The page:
In 1972 our Christmas card from Rupert and Anna read, ‘With best wishes for Christmas and a Happy New Year’, to which Anna had added ‘but nothing can beat the last, a Labor Government and a new baby. Next year will be an anti-climax’.

In his early days in business, Murdoch was content, like his father, to be close to those on the political throne. A direct telephone number was often sufficient. This changed in the late 1970s and 1980s when he came to believe that he could influence, or even better determine, who was on the throne, whether it was Whitlam, Fraser, Keating, Reagan, Thatcher, Major or Blair. There was probably no better illustration of his powers than in July 1995 when he hosted a conference of News International executives at Hayman Island…. Tony Blair, the Leader of the Opposition in the UK, flew halfway around the world to attend and ingratiate himself. He was rewarded; Murdoch supported him against John Major in 1997. When Major was asked, ‘Were you upset by the London Sun’s defection?’, he replied, ‘I could feel that one coming. You can’t expect the mercenary to be consistent’.

I do think that Murdoch’s powers are overestimated, particularly by politicians. Murdoch’s papers are influential but, more importantly, he can pick public moods and trends and reinforce them. He will back political winners who he thinks can be made kings. Whosoever wins, Murdoch is determined not to be a loser. It didn’t need a king-maker to conclude that Whitlam would win in 1972, Fraser in 1975, Reagan in 1984, Thatcher in 1987 and Blair in 1997. Murdoch’s political power is that politicians think he can make or break them and they are not prepared to chance their careers on a gamble to find out. The perception is enough. Politicians now fall over themselves to advantage or at least not to disadvantage Murdoch.

Murdoch certainly believed that he had played a major part in the 1972 election result and that something was due to him. What he asked for was that he be appointed as Australian High Commissioner to London. He wasn’t seeking business favours. He wanted acceptance and recognition, and what could be better than a prestigious position in London where he could thumb his nose at the English Establishment, which had not accepted him?

Murdoch raised the appointment with me and explained that if he was the High Commissioner he would put his newspaper and television interests in a trust so there would not be a conflict of interest. He believed also that he could influence other Australian media proprietors and avoid media flak for the new government over the appointment.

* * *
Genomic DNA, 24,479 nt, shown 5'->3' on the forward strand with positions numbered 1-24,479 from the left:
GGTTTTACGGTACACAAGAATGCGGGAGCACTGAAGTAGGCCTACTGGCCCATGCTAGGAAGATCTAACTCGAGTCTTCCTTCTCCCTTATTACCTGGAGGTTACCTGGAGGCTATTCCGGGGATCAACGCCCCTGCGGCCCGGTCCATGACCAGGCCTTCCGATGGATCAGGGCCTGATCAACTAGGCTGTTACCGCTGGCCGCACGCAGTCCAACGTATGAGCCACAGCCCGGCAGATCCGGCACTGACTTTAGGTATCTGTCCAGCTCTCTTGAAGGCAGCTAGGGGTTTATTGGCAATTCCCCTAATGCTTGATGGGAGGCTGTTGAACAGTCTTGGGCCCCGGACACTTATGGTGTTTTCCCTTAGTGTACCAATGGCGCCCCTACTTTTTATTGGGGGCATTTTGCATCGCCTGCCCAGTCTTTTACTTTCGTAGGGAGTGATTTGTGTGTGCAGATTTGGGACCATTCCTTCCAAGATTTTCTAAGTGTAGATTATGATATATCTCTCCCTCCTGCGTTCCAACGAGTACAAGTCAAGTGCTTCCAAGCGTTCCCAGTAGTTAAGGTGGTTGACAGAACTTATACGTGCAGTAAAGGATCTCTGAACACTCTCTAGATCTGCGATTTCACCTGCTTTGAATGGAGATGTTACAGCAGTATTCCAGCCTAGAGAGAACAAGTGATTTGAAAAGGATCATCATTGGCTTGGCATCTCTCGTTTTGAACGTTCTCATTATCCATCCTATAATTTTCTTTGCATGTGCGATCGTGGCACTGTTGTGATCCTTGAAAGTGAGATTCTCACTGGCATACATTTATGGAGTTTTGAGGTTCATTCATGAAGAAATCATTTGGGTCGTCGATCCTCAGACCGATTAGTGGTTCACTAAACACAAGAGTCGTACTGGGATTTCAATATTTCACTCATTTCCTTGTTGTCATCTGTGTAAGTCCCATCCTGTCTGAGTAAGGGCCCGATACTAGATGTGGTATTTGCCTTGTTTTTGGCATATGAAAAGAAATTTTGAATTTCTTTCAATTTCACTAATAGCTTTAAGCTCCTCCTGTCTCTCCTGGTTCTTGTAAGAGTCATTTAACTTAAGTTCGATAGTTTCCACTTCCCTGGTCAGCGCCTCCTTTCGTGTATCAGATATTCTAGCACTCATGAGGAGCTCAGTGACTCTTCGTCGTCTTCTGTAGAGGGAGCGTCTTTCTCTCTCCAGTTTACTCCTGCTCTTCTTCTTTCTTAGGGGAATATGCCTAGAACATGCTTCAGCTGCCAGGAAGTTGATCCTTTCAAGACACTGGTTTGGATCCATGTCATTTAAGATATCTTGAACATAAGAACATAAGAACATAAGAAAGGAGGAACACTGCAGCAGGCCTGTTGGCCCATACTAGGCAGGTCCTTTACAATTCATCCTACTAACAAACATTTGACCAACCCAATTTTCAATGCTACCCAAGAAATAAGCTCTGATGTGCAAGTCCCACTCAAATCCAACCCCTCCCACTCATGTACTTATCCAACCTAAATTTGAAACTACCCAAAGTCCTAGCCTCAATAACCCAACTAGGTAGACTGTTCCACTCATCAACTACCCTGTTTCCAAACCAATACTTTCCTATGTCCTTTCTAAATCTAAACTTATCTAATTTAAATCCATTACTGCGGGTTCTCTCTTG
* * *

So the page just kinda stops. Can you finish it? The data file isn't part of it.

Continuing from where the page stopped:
He has since denied that he sought the High Commissioner’s job.

I raised it with Mick Young. The absurdity of it amused him. I put it to Whitlam on the phone. It was the Sunday morning a week after the election. We had a lengthy discussion. Whitlam had made a commitment to John Armstrong to appoint him the High Commissioner. Armstrong had been a Labor senator since 1937 and a former Chifley Government minister. He was very successful in London.

But Whitlam was adamant about Rupert for London. ‘No way’, he said.

After 12 months a person with Murdoch’s energy and ambitions he would have become bored with the job. But (London) was what he was after at the time.

As far as I could tell, he carried no grudge for the knock back. In the cold light of day he may have come to the view that the request was a bit rich. Setbacks, though, never slowed him down.

After the 1972 election, Whitlam was very busy and it was difficult once more to keep Murdoch and he in contact. Mick Young and I talked with Eric Walsh about doing what he could to keep the relationship in repair.

In Easter 1973, Whitlam was in London but a meeting with Murdoch proved difficult to arrange.

In January 1974, in New York, a dinner was set up with Rupert but when Gough saw David Frost in the foyer of the Plaza Hotel he went to dinner with him and cancelled the Rupert engagement. Eric Walsh was able to get the two together for breakfast at Rupert’s apartment two days later, but Gough Whitlam did not do so with good grace. He didn’t feel it necessary to share his thoughts with Rupert Murdoch. He was wary and cautious as to where the relationship might lead.